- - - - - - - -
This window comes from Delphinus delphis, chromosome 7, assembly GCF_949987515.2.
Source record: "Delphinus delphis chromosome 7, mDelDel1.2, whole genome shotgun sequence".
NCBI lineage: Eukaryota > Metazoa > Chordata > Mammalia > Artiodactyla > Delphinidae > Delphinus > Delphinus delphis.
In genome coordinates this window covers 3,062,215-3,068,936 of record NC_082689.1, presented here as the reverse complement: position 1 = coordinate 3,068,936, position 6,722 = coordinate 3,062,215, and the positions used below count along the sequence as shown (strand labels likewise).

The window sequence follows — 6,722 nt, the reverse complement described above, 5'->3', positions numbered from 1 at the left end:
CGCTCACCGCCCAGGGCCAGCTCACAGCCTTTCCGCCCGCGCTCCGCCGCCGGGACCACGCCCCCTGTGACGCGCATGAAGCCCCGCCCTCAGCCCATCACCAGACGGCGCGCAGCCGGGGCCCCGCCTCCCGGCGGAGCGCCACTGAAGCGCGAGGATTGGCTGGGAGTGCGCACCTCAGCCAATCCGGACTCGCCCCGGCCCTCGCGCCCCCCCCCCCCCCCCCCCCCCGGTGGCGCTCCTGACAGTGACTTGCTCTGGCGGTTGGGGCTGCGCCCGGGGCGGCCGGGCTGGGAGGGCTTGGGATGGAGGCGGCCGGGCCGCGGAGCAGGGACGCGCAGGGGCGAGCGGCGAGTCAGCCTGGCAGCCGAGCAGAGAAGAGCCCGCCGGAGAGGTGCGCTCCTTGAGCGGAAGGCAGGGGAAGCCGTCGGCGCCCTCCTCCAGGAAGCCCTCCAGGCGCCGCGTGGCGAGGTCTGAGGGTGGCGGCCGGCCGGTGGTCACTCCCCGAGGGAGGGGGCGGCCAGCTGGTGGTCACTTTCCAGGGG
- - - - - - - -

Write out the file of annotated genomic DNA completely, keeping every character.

This window comes from Delphinus delphis, chromosome 7, assembly GCF_949987515.2.
Source record: "Delphinus delphis chromosome 7, mDelDel1.2, whole genome shotgun sequence".
NCBI lineage: Eukaryota > Metazoa > Chordata > Mammalia > Artiodactyla > Delphinidae > Delphinus > Delphinus delphis.
In genome coordinates this window covers 3,062,215-3,068,936 of record NC_082689.1, presented here as the reverse complement: position 1 = coordinate 3,068,936, position 6,722 = coordinate 3,062,215, and the positions used below count along the sequence as shown (strand labels likewise).

The window sequence follows — 6,722 nt, the reverse complement described above, 5'->3', positions numbered from 1 at the left end:
CGCTCACCGCCCAGGGCCAGCTCACAGCCTTTCCGCCCGCGCTCCGCCGCCGGGACCACGCCCCCTGTGACGCGCATGAAGCCCCGCCCTCAGCCCATCACCAGACGGCGCGCAGCCGGGGCCCCGCCTCCCGGCGGAGCGCCACTGAAGCGCGAGGATTGGCTGGGAGTGCGCACCTCAGCCAATCCGGACTCGCCCCGGCCCTCGCGCCCCCCCCCCCCCCCCCCCCCCGGTGGCGCTCCTGACAGTGACTTGCTCTGGCGGTTGGGGCTGCGCCCGGGGCGGCCGGGCTGGGAGGGCTTGGGATGGAGGCGGCCGGGCCGCGGAGCAGGGACGCGCAGGGGCGAGCGGCGAGTCAGCCTGGCAGCCGAGCAGAGAAGAGCCCGCCGGAGAGGTGCGCTCCTTGAGCGGAAGGCAGGGGAAGCCGTCGGCGCCCTCCTCCAGGAAGCCCTCCAGGCGCCGCGTGGCGAGGTCTGAGGGTGGCGGCCGGCCGGTGGTCACTCCCCGAGGGAGGGGGCGGCCAGCTGGTGGTCACTTTCCAGGGG